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Hip-hop's roots can be traced to an underground movement created by young African-American artists, rappers, dancers, and club DJs in the Bronx in the '70s. Its innovative combination of street-level poetry and high-tech beats underlined its potential accessibility. In 1988 The Recording Academy instituted a Best Rap Performance GRAMMY category in acknowledgement of the genre's growing impact. By the '90s, hip-hop had become a part of mainstream American culture, influencing music, fashion, dance, and literature. The genre had spawned a revolution in the way music is made, listened to and understood.
While museums such as the GRAMMY Museum have dedicated exhibits to hip-hop, the New York-based Hip Hop Hall of Fame Museum [http://hiphophof.tv/] will celebrate not only the genre's music, but all aspects of hip-hop culture and its roots that are deeply entwined in the African-American experience.
"The Hip Hop Hall of Fame [Museum] will include a restaurant, arcade, concert lounge, community and corporate state rooms, a gift shop, and a museum with interactive exhibits that will explore the movement through the '70s, '80s and '90s," says J.T. Thompson, the museum's founder. "We're also going to feature the music's African and Caribbean roots and a lot of community outreach and education. We'll be open in the morning for school kids on field trips, open for regular visitors in the afternoon and have concerts in the evening, then do the same thing all over again the next day."
Thompson says the museum will begin renovating its headquarters in late 2012 with a grand-opening celebration to follow in late 2014 or early 2015. He also envisions expanding the franchise to cities all around the globe in the next decade.
Born in New York and raised in Los Angeles, Thompson was immersed in hip-hop culture. He first envisioned a hip-hop museum in 1992 while working on the L.A. Gang Truce Alliance, an organization he founded with community activist Daude Sherrills.
"The city was torn apart by the Rodney King riots," says Thompson. "The opinions of [younger African-Americans] were not being heard. I wanted to create a venue for our community to share our own stories."
While he was in the process of putting together a series of concerts to raise money for at-risk youth, he established the Hip Hop Hall of Fame and began work on creating a hip-hop TV network.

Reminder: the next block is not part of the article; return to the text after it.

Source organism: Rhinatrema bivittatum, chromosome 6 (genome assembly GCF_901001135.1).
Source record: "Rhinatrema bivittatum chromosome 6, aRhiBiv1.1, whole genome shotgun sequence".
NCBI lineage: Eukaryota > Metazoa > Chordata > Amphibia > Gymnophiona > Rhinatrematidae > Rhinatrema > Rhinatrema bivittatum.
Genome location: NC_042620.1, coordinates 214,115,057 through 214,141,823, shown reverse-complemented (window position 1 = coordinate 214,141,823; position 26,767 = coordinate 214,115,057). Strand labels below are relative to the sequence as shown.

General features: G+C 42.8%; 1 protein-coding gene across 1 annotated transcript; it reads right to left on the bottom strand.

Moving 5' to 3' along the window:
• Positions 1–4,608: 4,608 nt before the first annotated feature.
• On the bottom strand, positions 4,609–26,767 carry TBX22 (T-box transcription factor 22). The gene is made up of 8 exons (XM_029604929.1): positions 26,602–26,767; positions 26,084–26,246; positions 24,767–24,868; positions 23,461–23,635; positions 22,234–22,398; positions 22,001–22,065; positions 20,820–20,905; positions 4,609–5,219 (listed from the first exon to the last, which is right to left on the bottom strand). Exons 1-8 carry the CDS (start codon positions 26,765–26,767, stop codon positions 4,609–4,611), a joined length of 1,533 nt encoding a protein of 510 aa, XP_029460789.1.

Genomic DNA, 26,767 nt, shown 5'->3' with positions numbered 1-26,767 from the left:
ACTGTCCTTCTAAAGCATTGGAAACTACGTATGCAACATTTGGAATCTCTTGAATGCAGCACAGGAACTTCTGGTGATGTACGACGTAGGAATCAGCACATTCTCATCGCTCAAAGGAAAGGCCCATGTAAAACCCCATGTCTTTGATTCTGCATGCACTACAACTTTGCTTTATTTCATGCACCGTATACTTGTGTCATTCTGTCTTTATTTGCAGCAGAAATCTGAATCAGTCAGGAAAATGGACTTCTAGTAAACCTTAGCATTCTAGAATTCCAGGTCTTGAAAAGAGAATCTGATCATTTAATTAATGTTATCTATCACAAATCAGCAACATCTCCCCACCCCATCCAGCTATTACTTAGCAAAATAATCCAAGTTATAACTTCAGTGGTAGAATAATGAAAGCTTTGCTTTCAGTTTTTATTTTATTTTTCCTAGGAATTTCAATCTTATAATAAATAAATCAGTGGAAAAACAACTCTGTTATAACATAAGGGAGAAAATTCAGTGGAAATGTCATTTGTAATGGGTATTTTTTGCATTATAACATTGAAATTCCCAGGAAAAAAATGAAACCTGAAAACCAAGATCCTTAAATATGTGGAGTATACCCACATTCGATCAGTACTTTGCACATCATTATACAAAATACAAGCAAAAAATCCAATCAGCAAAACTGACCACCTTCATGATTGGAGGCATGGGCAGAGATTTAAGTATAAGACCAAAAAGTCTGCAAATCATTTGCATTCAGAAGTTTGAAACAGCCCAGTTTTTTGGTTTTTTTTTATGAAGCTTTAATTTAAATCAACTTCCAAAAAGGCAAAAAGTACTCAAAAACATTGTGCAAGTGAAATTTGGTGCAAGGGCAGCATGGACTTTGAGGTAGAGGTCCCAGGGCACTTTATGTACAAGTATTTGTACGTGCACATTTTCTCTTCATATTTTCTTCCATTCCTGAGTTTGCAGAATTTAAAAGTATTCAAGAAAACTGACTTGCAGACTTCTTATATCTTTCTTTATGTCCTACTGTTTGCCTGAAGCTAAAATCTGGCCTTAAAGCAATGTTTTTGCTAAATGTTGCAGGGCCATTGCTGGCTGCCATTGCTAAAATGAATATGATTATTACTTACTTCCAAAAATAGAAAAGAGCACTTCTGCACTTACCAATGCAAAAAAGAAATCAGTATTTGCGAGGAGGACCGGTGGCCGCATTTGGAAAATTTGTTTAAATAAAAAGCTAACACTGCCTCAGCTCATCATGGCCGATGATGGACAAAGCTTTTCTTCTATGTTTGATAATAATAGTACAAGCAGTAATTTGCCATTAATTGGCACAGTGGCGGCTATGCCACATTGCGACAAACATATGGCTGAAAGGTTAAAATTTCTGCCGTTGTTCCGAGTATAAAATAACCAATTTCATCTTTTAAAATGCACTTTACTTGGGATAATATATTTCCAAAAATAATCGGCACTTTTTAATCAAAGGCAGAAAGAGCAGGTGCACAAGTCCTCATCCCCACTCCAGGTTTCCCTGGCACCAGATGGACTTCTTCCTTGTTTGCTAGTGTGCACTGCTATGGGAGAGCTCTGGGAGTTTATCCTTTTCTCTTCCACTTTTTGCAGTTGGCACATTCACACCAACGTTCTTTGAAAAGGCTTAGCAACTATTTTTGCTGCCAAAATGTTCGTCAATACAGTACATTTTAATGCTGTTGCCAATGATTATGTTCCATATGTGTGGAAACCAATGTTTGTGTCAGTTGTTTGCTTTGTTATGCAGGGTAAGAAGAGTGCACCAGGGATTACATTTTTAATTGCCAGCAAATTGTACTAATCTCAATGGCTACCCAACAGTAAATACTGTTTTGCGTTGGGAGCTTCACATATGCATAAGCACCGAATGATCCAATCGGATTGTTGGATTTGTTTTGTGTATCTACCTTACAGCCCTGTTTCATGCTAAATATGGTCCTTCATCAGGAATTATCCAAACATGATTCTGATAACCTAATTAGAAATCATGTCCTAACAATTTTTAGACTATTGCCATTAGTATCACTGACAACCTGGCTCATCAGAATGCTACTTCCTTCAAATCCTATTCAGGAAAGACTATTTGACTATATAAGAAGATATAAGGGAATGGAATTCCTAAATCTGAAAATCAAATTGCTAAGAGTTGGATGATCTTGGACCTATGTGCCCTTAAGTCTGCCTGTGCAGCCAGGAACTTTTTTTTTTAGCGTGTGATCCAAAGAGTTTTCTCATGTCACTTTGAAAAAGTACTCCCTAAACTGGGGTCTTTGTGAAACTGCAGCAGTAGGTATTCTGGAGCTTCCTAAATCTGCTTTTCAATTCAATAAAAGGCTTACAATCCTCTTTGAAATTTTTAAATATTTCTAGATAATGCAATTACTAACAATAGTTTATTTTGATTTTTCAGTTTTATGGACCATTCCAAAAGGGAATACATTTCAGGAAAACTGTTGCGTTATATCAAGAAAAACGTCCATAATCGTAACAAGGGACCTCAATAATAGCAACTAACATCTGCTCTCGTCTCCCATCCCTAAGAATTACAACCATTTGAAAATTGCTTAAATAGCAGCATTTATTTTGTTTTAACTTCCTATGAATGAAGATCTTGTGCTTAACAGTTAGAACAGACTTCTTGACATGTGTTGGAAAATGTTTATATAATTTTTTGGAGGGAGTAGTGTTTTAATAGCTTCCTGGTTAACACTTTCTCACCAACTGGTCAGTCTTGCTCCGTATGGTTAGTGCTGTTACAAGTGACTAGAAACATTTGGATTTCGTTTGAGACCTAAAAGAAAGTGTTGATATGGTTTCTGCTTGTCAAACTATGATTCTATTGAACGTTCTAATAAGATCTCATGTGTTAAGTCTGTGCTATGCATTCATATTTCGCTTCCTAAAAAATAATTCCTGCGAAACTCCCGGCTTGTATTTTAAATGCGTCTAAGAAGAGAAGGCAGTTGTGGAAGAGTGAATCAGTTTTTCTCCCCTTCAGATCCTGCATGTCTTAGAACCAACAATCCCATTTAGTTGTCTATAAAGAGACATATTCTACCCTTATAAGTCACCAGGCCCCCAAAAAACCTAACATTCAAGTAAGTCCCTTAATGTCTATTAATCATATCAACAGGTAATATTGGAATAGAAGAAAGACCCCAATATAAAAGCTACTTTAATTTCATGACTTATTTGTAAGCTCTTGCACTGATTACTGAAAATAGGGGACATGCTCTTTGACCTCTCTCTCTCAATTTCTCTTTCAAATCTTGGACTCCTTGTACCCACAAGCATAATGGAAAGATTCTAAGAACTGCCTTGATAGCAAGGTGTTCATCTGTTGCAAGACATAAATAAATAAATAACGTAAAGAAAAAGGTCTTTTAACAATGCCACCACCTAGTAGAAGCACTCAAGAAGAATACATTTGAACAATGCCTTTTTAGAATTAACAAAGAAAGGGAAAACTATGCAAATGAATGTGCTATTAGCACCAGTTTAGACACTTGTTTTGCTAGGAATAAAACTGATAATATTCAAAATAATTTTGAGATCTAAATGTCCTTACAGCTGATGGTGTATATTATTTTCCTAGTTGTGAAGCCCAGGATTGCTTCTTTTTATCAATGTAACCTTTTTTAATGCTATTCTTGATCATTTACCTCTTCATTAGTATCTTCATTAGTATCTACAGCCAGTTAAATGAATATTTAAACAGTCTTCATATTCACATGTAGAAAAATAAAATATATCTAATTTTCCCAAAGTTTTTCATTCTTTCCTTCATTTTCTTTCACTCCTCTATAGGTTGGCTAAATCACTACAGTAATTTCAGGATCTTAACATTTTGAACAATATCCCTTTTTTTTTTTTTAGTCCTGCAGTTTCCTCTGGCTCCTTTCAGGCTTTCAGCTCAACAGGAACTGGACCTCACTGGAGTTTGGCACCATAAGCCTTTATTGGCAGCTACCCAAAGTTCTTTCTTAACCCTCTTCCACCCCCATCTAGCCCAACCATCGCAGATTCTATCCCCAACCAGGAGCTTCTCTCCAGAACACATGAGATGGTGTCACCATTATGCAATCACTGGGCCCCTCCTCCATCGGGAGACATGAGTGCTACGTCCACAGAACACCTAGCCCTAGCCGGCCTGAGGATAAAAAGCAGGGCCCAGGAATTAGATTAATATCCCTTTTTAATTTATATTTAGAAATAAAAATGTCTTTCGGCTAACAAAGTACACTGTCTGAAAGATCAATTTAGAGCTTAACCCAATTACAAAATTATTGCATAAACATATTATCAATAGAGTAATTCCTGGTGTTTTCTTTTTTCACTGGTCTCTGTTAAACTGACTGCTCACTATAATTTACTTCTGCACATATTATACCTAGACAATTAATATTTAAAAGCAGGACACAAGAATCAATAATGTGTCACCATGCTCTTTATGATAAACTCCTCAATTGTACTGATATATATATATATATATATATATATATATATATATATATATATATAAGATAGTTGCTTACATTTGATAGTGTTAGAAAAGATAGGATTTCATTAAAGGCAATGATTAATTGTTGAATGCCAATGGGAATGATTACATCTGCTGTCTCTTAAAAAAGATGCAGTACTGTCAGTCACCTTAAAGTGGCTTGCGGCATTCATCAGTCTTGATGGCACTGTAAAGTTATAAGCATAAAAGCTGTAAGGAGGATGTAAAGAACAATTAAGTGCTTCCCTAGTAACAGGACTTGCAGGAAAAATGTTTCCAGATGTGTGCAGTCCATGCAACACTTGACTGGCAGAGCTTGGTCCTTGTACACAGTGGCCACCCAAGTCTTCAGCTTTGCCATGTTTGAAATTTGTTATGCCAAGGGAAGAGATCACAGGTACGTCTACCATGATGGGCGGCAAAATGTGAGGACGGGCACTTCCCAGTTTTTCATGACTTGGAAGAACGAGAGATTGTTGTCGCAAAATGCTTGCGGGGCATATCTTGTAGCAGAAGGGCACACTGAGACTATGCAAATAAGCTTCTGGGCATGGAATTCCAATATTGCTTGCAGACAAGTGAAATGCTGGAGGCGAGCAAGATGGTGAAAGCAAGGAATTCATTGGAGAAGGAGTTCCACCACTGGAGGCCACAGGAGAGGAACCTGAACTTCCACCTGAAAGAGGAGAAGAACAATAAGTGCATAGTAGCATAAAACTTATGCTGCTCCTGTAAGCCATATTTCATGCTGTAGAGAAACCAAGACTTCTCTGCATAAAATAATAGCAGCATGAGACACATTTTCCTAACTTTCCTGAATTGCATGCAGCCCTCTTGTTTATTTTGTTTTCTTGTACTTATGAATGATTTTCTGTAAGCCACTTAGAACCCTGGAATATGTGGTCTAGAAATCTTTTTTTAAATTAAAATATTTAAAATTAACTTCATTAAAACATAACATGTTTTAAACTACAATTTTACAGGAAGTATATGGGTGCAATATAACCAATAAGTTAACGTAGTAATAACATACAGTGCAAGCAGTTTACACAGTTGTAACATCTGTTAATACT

"With the exception of ['Yo!] MTV Raps,' there was nothing representing our community. We produced a Hip Hop Hall of Fame Awards TV show [at the Victoria 2 Theater in Harlem] and got syndicated by the African Heritage Network [and] Baruch/BET."
In 1994 and 1995, Thompson aired high-profile Hip Hop Hall of Fame Awards shows on BET, but circumstances beyond his control made it impossible to continue. "After the show in '95, Tupac got killed and it made it hard for promoters to put on shows. We got a deal with Showtime in '97, and then Notorious B.I.G. was killed. There was no hip-hop on TV for the next five years. We were victims of circumstance. I lost my investments and the momentum for the hip-hop museum slowed."
Although he had to put the museum on hold, Thompson never lost faith in his vision.
"Hip hop isn't just about music," he says. "It also deals with education, culture and bringing credibility to our communities. The original intention wasn't just singing and dancing, but spreading the news of the street in ways people can understand. It inspired people to get up and do things to improve their lives."
Thompson's faith has paid off as plans are now in motion. In June Thompson announced the beginning of an international campaign to fund the Hip Hop Hall of Fame Museum. On July 30 the organization announced its 2012 Hall of Fame Inductee Class in New York, in addition to showing preliminary designs for the museum's Manhattan location. Among the inductees are Afrika Bambaatta & Soulsonic Force, Kurtis Blow, Grandmaster Flash & The Furious Five, the Sugarhill Gang and Mercedes Ladies, among others. The organization also announced details for a new Hip Hop Hall of Fame Awards induction ceremony and concert scheduled to take place in New York in November. The events will be filmed and featured in a documentary, This Is A Journey, which will present a history of the genre from its beginning to present day.
Hip-hop's impact continues to grow on a global scale. Today, there are Balkan, Arab, African, Brazilian, South American, and Japanese rappers — all influenced by the early beats emanating from the Bronx.
"The impact of hip-hop has been phenomenal," says Easy A.D., museum curator and a member of the Cold Crush Brothers. "When [the Cold Crush Brothers] went to Japan in 1983 to promote the Wild Style movie, we visited Yoyogi Park. Everyone was dressed like '60s rockers. After the tour, they all had on hip-hop gear and they could mime the words to everything we were playing. Today, Japan's DJs, break dancers and graffiti artists are at the forefront of hip-hop culture."
"Even country music has rappers now," says Thompson. "Because of its inclusive nature, starting with the rock collaborations of Run-D.M.C. and going on to gospel, country and R&B, the impact of hip-hop has been enormous. No matter what cultural background or country you come from, you know you can use hip-hop to get your message out and change the world.
"We'll see more world-changing collaborations as we continue to evolve. The Hip Hop Hall of Fame [Museum] will be at the forefront of preserving, documenting, archiving, and showcasing the history of hip-hop and pushing forward the message of hip-hop culture."
(J. Poet lives in San Francisco and writes about Native, folk, country, Americana, and world music for many national and international publications and websites.)
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